US Department of Health & Human Services National Institutes of Health: links to resources on Health Information, Scientific Resources, Institutes and Offices, Grants and Contracts, an alphabetical list of information on diseases, NIH research areas etc...
GBD Data Visualization: produced by Institute for Health Metrics and Evaluation
OECD Statistics: from Organisation for Economic Cooperation and Development
E-Marefa an Arabic language full text database providing access to academic journals, theses and statistical reports from the Arab world.
WorldBank Health, Nutrition and Population Data and Statistics: database of Health, Nutrition and Population statistics such as health financing, HIV/AIDS, immunization, malaria and tuberculosis, health workforce, health facilities use, nutrition, etc...
United Nations Data: covers a wide range of themes including Crime, Education, Energy, Environment, Health, HIV/AIDS, Human Development, Information and Population, Refugees, as well as useful features like Country Profiles, and Glossaries.  There is also United Nations Population Information Network.
For guidance/help see:

Open Access@SML: SML encourages publishing as open access and currently is a member of below open access publishers.  As a result, any AUB member who wishes to publish with these will be entitled to below designated discount on the Article Processing Charges (APC):

No-fee open access journals from all specialties may be used if you are in short of money for the article processing fee.

The Directory of Open Access Journals (DOAJ) covers over 10,000 quality open access peer-reviewed academic journals.

Beware of open access predatory journals these are fake/scam open access journals requesting payment without providing robust editorial or publishing services; see the Beal's List of Predatory Journals and Publishers, also check the five point plan on how to avoid predatory journals by Jocalyn Clark.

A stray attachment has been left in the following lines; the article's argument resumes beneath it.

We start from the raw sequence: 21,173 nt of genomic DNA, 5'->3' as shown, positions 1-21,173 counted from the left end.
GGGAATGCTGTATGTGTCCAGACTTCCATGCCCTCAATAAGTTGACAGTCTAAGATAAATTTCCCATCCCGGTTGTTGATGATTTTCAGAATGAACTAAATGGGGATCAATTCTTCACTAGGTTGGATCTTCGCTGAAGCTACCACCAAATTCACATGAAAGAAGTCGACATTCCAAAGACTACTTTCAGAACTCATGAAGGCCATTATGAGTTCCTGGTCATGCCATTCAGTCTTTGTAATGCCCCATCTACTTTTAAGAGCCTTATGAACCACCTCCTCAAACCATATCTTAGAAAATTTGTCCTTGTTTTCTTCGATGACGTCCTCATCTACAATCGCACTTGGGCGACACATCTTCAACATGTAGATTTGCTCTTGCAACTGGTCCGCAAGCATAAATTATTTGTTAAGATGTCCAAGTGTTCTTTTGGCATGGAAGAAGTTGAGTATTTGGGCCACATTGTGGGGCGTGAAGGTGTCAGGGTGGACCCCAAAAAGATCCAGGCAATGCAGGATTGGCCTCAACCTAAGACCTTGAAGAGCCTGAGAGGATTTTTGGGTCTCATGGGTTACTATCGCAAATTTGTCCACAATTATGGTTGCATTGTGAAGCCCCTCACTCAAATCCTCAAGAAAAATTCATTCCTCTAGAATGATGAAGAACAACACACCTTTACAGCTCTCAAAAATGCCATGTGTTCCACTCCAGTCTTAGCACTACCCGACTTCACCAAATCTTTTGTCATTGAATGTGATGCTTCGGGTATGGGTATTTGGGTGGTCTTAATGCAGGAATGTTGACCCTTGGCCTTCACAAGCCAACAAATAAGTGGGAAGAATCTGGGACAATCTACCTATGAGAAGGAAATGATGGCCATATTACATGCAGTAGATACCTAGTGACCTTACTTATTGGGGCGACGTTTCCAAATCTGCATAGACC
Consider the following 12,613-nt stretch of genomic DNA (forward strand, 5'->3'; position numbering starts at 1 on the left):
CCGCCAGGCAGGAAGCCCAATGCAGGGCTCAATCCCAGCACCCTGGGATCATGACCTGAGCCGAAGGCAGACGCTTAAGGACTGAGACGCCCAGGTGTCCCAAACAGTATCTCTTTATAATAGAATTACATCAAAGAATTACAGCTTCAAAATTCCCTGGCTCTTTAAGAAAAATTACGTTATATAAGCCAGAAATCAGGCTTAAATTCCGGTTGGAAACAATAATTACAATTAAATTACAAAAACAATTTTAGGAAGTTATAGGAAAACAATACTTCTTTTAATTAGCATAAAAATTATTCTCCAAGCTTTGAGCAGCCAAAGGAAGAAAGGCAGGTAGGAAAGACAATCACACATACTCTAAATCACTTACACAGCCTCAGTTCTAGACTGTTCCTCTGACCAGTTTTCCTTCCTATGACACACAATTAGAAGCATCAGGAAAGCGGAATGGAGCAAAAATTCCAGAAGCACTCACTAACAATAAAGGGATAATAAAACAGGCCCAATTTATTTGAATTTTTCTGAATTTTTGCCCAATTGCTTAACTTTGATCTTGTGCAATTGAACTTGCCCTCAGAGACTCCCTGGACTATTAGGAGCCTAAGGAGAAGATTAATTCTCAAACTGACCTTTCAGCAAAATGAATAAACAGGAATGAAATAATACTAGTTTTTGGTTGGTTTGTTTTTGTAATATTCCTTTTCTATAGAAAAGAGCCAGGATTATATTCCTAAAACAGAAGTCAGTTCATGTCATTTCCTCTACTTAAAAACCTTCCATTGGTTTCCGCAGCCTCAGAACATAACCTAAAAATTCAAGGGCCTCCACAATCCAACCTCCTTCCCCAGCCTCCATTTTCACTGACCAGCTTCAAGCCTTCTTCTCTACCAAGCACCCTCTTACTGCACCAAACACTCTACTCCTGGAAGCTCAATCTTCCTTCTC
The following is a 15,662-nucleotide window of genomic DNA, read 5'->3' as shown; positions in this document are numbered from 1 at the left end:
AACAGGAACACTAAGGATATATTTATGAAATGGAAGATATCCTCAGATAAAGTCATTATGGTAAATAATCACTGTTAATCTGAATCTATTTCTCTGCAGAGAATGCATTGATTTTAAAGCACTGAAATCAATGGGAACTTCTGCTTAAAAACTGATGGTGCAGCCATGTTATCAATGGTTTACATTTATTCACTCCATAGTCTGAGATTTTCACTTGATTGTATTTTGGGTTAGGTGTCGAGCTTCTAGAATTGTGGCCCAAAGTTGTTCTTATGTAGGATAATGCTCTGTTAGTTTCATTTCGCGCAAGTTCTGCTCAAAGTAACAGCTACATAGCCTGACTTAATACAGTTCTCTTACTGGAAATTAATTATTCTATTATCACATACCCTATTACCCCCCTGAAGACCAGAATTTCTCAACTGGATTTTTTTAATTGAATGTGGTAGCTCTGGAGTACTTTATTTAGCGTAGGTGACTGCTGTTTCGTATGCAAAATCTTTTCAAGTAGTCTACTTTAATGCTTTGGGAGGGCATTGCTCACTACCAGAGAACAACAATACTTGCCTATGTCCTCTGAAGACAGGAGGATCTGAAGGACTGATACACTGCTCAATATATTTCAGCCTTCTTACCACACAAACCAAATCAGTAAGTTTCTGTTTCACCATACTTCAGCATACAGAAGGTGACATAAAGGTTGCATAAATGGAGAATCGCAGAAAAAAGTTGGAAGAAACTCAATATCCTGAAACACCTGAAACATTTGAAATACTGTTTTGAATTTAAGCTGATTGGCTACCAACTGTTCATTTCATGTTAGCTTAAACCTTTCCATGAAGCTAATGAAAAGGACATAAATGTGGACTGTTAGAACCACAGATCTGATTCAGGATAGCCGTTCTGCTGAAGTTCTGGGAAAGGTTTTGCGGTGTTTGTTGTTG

Paul M. Blobaum "Blobaum’s Checklist for Review of Journal Quality for Submission of Scholarly Manuscripts", 2013.

Think, Check, Submit is a tool to help you make informed decisions on where to publish, helps researchers evaluate journals prior to submitting their work for publication. With so many publications, how can one trust a particular journal? Follow this check list to verify if you have chosen a trusted journal for publishing your research.  An interesting and alarming issue is the peer-review fraud from New England Journal of Medicine.

NOTE: Any author with an NIH grant submits his/her article to PubMedCentral (PMC) and it will appear in PubMed, irrespective in which journal it was published in. That is how some predatory publishers are advertising that they 'are indexed in PubMed'. Only journals that have a note in NLM 'Indexed for Medline' are the journals selected and evaluated by the NLM Committee.

Potential predatory and legitimate biomedical journals: can you tell the difference? A cross-sectional comparison has a very nice table (Table 10) showing 13 characteristics of potential predatory journals. 

What to do if you have submitted an article to a predatory journal before you realized it is predatory?

Try to withdraw the article.  If you do not succeed, look at 'instructions to authors' to see if you have transferred the copyright to the publisher or not.  If copyright is with you as an author, you are free to publish that same article in a reputable journal but explain to the editor what has happened to you with the predatory journal.  Editors of reputable journals are fully aware of what is happening and how predatory journals work.  You might have a chance to publish your article in the reputable journal!

Still need more information, then read Tennessee University guide "Is this publisher reputable?" also read Chrissy Prator "8 ways to identify a questionable open access journal" and "Spotting a Predatory Publisher in 10 Easy Steps" and "Predatory Journals Are Such a Big Problem It’s Not Even Funny".

One final point to mention: remember you can never be 100% sure...

Ten Strategies to Boost Your Research Impact:

  1. Create your unique researcher identifier and profile under which you gather all your publications to facilitate their findings and enhance visibility in the research community, to remove author ambiguity (due to variations in spellings), and to ensure your work is correctly attributed to you. Example Open Researcher Contributor ID ORCID
  2. Be consistent in writing your name, your institutional and departmental address and do not use abbreviations.
  3. List your email correctly and open it frequently.
  4. Publish in Journals that have at least one of these:

               for more information see Blobaum's checklist for submission of scholarly manuscripts

  1. Check ScopusPubMed or Web of Science to see if all your citations have correct author and affiliation address. If there are mistakes, contact us to help you correct them.